Although the human/superhero beef (similar to the human-mutant beef in the X-Men comics) has existed for a while, the Civil War begins with a culmination of this beef that is marked by a tragic event. During a fight between superheroes, hundreds of children are killed during an explosion, which took place near a school. As a result, the government proposes that this is the last straw, and that humans with superhuman abilities (e.g., via genetics or technological assistance) must register with the government under the Superhero Registration Act. What makes this series interesting is that the superhero community are split between whether or not those with superhero abilities should have to register.

    The over-arching themes throughout the comic relate to issues of identity, rights, civil liberties, and freedom. While some, like Garrett (2008) suggest that the comic symbolizes the country's sentiment post 9-11, I would take it a step further and argue that it also relates to the national debate on immigration policy. Actually, when I first read it about a year ago, Immediately thought of the immigration debate, not post 9-11. Below are a few sources where you can learn more about the comic book:

  • Article on the Civil War

  • Review on the Political symbolism in the Civil War

  • Review discussing some positives and negatives of the Civil War

  • If you've read it, what are your thoughts on it? If not, would you consider it? Why or why not? Do you think comics have a place for addressing "real-world" issues? Stay blessed, encouraged, and speekonit...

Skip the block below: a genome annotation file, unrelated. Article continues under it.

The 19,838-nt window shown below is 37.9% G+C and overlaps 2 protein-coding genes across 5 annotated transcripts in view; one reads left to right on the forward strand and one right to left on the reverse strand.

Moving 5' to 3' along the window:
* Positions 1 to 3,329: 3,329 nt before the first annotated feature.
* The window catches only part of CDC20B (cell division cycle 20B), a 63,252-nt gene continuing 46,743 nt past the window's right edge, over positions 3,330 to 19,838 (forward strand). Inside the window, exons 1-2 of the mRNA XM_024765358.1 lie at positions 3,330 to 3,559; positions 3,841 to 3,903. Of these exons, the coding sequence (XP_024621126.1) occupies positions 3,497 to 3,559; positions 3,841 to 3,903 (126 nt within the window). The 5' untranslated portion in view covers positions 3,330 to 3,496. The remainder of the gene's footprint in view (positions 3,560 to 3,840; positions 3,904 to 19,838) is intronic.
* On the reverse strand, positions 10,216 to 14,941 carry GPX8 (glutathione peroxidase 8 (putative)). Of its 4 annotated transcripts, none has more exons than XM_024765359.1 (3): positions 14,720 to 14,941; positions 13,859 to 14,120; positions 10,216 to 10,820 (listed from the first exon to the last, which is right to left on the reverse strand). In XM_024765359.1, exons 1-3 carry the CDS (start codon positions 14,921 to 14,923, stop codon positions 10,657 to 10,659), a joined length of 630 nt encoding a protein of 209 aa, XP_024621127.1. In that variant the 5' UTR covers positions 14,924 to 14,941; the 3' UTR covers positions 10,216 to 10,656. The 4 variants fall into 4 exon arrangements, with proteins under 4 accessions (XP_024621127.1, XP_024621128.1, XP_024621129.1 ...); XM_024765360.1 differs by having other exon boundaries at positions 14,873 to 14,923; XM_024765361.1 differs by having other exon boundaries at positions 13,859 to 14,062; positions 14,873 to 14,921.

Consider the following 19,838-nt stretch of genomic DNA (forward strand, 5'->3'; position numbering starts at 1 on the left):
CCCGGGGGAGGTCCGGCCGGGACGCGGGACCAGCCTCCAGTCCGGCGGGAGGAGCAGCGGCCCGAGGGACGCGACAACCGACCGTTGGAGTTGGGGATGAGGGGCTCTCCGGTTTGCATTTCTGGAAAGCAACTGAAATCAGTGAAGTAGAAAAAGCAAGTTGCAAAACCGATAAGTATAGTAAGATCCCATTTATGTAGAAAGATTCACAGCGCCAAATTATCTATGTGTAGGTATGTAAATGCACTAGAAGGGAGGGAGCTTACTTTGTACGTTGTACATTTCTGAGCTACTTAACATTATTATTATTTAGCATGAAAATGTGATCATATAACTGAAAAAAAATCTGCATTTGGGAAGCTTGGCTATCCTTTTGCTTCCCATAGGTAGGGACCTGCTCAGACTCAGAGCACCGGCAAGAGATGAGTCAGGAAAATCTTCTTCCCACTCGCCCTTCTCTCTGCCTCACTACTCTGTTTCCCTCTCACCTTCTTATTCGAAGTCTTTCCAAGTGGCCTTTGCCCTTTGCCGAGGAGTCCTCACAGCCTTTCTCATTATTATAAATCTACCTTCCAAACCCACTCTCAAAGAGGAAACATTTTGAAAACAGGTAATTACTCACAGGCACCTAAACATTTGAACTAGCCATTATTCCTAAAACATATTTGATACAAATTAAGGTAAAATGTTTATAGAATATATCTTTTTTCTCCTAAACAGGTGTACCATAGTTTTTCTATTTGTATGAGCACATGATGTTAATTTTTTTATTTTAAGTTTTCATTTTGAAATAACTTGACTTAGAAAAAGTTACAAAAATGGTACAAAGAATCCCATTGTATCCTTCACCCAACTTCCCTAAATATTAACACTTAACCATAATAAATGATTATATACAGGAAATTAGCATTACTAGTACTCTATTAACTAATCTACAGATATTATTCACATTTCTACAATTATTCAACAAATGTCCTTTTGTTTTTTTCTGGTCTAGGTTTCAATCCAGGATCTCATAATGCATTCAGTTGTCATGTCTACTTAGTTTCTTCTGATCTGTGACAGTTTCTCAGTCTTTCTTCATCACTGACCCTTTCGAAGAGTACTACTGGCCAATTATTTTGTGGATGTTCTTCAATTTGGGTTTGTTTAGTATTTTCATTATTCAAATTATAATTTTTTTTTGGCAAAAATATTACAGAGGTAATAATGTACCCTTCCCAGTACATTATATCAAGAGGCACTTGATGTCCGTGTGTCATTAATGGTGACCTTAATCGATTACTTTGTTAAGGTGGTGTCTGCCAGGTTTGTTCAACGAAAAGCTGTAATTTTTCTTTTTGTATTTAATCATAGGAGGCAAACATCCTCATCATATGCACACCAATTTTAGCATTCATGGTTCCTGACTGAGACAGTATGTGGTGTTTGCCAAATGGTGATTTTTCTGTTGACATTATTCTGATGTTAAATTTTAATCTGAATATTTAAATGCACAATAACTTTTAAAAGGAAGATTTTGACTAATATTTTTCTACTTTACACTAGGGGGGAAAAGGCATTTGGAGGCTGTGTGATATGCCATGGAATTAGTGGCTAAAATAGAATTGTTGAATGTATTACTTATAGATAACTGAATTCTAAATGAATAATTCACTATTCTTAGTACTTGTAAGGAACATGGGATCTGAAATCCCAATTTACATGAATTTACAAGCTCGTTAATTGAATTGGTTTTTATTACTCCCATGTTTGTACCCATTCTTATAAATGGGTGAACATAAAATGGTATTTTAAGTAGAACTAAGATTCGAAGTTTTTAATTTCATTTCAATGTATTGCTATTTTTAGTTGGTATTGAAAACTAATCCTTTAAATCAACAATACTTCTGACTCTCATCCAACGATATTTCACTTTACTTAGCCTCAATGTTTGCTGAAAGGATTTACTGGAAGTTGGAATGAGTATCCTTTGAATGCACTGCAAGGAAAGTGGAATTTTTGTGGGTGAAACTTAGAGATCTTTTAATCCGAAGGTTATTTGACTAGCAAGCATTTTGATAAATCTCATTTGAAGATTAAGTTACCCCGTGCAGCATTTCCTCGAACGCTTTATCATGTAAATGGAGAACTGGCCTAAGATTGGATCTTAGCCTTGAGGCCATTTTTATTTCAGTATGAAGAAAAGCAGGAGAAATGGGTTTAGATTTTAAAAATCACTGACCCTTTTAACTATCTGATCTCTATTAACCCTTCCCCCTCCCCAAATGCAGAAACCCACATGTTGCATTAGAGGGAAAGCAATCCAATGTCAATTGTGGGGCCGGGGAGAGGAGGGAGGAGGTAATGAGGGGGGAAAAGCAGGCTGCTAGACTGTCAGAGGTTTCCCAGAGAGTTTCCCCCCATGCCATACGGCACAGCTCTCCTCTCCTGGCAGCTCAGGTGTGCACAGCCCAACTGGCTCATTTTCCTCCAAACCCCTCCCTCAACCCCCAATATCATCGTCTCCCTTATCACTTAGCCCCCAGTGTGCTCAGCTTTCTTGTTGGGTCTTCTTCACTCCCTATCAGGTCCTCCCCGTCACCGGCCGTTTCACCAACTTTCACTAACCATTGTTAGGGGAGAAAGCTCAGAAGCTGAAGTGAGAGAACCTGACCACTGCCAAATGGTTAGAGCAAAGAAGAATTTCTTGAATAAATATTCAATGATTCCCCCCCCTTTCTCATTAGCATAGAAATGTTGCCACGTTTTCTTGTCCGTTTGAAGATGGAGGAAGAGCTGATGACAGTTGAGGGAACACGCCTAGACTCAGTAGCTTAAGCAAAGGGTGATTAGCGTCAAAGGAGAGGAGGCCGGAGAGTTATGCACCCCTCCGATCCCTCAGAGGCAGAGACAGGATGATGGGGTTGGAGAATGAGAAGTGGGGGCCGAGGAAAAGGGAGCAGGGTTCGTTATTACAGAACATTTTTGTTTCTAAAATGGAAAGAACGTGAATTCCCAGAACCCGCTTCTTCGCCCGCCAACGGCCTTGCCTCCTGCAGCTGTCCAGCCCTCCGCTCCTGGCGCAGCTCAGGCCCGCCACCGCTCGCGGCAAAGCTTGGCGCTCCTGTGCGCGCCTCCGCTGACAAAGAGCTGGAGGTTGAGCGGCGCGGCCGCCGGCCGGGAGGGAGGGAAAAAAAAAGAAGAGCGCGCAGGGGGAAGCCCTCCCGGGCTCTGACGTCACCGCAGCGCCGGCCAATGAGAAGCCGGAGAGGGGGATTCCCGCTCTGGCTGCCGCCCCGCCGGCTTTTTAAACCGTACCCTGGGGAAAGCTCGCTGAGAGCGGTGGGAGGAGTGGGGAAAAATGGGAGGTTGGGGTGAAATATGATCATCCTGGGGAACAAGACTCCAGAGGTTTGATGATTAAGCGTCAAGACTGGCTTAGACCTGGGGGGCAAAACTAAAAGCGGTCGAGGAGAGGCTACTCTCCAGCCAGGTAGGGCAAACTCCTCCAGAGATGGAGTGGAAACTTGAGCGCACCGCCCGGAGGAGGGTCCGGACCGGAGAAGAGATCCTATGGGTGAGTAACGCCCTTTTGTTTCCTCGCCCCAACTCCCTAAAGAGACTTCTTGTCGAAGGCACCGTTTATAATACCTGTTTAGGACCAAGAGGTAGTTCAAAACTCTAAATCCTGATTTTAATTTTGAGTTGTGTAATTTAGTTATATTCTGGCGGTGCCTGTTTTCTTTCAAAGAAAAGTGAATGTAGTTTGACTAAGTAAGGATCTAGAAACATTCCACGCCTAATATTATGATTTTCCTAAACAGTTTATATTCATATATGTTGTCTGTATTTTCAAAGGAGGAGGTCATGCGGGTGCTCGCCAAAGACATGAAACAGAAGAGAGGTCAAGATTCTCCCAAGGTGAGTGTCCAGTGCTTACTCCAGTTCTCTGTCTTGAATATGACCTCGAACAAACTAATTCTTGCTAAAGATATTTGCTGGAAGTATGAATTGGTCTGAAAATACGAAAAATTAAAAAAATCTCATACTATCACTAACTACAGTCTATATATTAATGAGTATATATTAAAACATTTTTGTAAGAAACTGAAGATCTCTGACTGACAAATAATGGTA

* Garrett, G. (2008) Holy Superheroes!: Exploring the sacred in comics, graphic novels, and film (revised and expanded edition). KY: Westminister John Knox

    Media With a Meaning (Throwback): X-Men Animated Series (1992-1997)

    Peace and blessings,

    I've talked about movies and TV shows, but now it's time to pay respect to cartoons. Although Voltron is my all-time favorite cartoon, the runner-up is definitely the X-Men animated series that aired from 1992-1997. I remember as I child I used to have satellite cable so I could watch certain X-men episodes before they aired nationally. I'll never forget how shocked I was to find out that Morph wasn't dead, and that Mr. Sinister had manipulated him into seeking revenge on the X-Men! I also remember the only time I "man-handled" my older brother, which was when he turned the TV channel while I was watching X-Men, and it was the episode when Wolverine fights Sabertooth! Sorry about the flashbacks, but I couldn't help it. Anyhow, below are couple of Animated Music Videos folks have made that contains a compilation of clips from certain episodes. In terms of dealing with issues of prejudice, discrimination, belonging, fear, diversity/difference, and tolerance, I don't know of any other animated series that has "held it down" like the X-Men.